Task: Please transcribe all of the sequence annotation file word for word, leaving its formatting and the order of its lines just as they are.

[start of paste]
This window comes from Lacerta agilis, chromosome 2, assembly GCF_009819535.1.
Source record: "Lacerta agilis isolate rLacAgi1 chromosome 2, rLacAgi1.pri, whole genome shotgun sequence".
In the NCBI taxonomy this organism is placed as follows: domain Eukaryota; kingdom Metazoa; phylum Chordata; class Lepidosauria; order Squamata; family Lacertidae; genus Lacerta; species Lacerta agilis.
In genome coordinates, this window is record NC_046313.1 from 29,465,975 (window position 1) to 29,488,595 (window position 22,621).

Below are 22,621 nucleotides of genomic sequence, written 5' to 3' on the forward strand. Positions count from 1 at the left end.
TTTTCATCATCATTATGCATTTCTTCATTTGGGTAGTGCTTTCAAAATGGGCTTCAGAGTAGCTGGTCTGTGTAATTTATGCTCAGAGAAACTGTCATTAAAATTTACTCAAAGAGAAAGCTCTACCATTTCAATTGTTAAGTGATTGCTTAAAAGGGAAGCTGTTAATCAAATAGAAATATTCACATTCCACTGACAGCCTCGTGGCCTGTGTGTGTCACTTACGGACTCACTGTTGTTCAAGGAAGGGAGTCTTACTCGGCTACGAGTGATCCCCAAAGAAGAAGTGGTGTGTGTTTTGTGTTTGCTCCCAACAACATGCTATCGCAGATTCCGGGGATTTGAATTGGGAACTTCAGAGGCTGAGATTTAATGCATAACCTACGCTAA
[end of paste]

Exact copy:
This window comes from Lacerta agilis, chromosome 2, assembly GCF_009819535.1.
Source record: "Lacerta agilis isolate rLacAgi1 chromosome 2, rLacAgi1.pri, whole genome shotgun sequence".
In the NCBI taxonomy this organism is placed as follows: domain Eukaryota; kingdom Metazoa; phylum Chordata; class Lepidosauria; order Squamata; family Lacertidae; genus Lacerta; species Lacerta agilis.
In genome coordinates, this window is record NC_046313.1 from 29,465,975 (window position 1) to 29,488,595 (window position 22,621).

Below are 22,621 nucleotides of genomic sequence, written 5' to 3' on the forward strand. Positions count from 1 at the left end.
TTTTCATCATCATTATGCATTTCTTCATTTGGGTAGTGCTTTCAAAATGGGCTTCAGAGTAGCTGGTCTGTGTAATTTATGCTCAGAGAAACTGTCATTAAAATTTACTCAAAGAGAAAGCTCTACCATTTCAATTGTTAAGTGATTGCTTAAAAGGGAAGCTGTTAATCAAATAGAAATATTCACATTCCACTGACAGCCTCGTGGCCTGTGTGTGTCACTTACGGACTCACTGTTGTTCAAGGAAGGGAGTCTTACTCGGCTACGAGTGATCCCCAAAGAAGAAGTGGTGTGTGTTTTGTGTTTGCTCCCAACAACATGCTATCGCAGATTCCGGGGATTTGAATTGGGAACTTCAGAGGCTGAGATTTAATGCATAACCTACGCTAA